Alcohol and Other Drugs Nurse (AOD Nurse)

Job Description

Alcohol and Other Drug Nurses are responsible for working with patients of all ages, their families and caregivers who suffer from an addiction to alcohol and other drugs.  They facilitate people in their recovery from addiction, providing a holistic approach while considering the individual’s mental and physical health.   

Government departments and not-for-profit organisations are the most common employers of Alcohol and Other Drug Nurses; however, many in the industry are employed by privately funded organisations such as treatment clinics and rehabilitation centres.  They work collaboratively with other teams and service providers, including mental health workers, social workers and organisations that provide support in areas such as homelessness and justice.

Rehabilitation Nurses can treat a range of conditions, which include but are not limited to:  

  • Alcohol
  • Drugs
  • Substances
  • Gambling

To become an Alcohol and Other Drug Nurse, you must first be a Registered Nurse (RN).  Registered Nurses work as part of a multidisciplinary team alongside other skilled professionals, including doctors, surgeons, specialists, therapists, speciality nurses, social workers, and many others, to provide ongoing patient care to people who are sick, disabled, injured or recovering from surgery. 

Registered nurses deliver primary health care in hospitals, clinics, assisted living facilities, aged care facilities, Government or military institutions, community, or school settings, in the home or outpatient facilities.

Some of the responsibilities of Nursing include:

  • Assessing, observing, and speaking to patients
  • Planning and carrying out nursing care according to accepted nursing practices and standards
  • Monitoring the condition and health of patients and recording their progress
  • Recording vital signs - temperature, blood pressure, heart rate and blood sugar
  • Drawing blood, urine samples, and other body fluids for lab work
  • Preparing patients for exams and treatment
  • Administering medications, and monitoring patients for side effects and reactions
  • Providing pre-operative and post-operative care
  • Dressing wounds, providing interventions, treatments, therapies, medications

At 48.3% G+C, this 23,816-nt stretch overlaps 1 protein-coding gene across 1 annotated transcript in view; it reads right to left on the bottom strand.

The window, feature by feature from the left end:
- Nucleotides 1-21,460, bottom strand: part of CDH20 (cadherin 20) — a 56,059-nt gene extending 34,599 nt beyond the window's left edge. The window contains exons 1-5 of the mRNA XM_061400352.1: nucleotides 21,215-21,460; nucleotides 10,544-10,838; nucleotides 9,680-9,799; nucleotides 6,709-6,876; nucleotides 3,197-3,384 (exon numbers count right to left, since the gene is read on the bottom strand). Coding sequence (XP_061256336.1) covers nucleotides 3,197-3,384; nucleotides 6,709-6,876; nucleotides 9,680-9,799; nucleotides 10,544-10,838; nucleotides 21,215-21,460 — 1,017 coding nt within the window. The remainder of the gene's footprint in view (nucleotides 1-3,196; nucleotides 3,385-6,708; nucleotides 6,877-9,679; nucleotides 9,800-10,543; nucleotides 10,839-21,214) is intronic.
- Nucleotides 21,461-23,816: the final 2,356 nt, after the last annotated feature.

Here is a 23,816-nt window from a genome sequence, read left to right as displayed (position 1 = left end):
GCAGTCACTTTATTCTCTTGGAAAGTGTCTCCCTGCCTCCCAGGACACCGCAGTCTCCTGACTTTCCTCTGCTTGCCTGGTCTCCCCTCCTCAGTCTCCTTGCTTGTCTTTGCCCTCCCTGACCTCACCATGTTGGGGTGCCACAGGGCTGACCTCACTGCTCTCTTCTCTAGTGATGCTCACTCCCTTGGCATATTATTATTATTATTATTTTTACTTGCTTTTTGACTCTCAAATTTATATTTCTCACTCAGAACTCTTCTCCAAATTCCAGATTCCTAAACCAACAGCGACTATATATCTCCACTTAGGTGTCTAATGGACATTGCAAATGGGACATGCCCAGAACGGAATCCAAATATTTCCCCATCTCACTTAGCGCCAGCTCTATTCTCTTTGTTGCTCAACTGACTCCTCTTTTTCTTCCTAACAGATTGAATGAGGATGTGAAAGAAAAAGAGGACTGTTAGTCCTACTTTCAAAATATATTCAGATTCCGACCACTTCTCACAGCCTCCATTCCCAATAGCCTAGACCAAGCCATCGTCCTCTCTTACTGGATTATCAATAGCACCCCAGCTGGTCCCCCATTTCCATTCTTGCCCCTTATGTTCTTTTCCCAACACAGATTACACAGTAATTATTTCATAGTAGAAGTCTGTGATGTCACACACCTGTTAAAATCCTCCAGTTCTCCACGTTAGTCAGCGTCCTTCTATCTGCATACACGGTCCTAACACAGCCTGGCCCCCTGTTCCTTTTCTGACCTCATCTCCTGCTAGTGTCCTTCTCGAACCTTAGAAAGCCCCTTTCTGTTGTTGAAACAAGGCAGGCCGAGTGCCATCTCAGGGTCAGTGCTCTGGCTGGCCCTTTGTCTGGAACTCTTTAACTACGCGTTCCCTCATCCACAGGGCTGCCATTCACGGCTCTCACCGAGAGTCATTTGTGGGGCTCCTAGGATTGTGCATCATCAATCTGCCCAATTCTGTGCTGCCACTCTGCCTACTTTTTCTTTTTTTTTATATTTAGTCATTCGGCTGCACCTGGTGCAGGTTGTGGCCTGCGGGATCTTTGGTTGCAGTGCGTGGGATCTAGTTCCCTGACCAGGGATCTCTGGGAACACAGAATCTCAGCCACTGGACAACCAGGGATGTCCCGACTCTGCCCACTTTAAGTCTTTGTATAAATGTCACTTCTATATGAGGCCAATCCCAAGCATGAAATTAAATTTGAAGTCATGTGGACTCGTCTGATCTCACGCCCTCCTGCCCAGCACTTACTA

• Assisting in medical procedures as needed
  • Consulting with other health professionals, such as doctors
  • Taking part in health education and other health promotion activities
  • Educating patients and families about treatments, care, and health
  • Providing emotional support to patients and relatives
  • Supervising and mentoring trainee nurses and students

You can specialise in other roles while working as a Nurse, undertaking further studies to obtain qualifications and specialise in a particular area of nursing.

Read about all other Specialty Nursing Roles here


To become a Registered Nurse in Australia you need to complete a 3-year Bachelor of Nursing, which is available at most Australian universities.   Alternatively, for students with previous tertiary qualifications, complete a two-year Master of Nursing (Graduate Entry) program.  Further study is essential if you are looking to take the next step in your career and advance in specialist nursing roles.  

An Alcohol and Other Drug Nurse often undertakes further specialist training in that field, such as a Certificate in Alcohol and Other Drugs.  They may also have gained experience working in that field through workplacement or on call work which has directed their career down this path.  

All Nurses must apply to the Nursing and Midwifery Board of Australia (NMBA). Registration must be renewed annually.


  • Approachable
  • Autonomous
  • Calm
  • Cheerful
  • Communicator
  • Confident
  • Courteous
  • Determined
  • Devoted
  • Diligent
  • Energetic
  • Enthusiastic
  • Focused
  • Integrity
  • Interpersonal
  • Organised
  • Patient
  • Perceptive
  • Positive
  • Procedural
  • Punctual
  • Welcoming

Key Skills

  • AHPRA Registration
  • Nursing Practice
  • Quality Improvement
  • Critical Care
  • Conflict Resolution
  • Patient Care
  • Developing and implementing care policies

Future Prospects

Registered Nurses can undertake further studies to obtain qualifications and progress their career into more senior positions such as;

Registered Nurses can specialise in other roles, undertaking further studies to obtain qualifications and specialise in a particular area of nursing.  Specialised Nursing Roles include: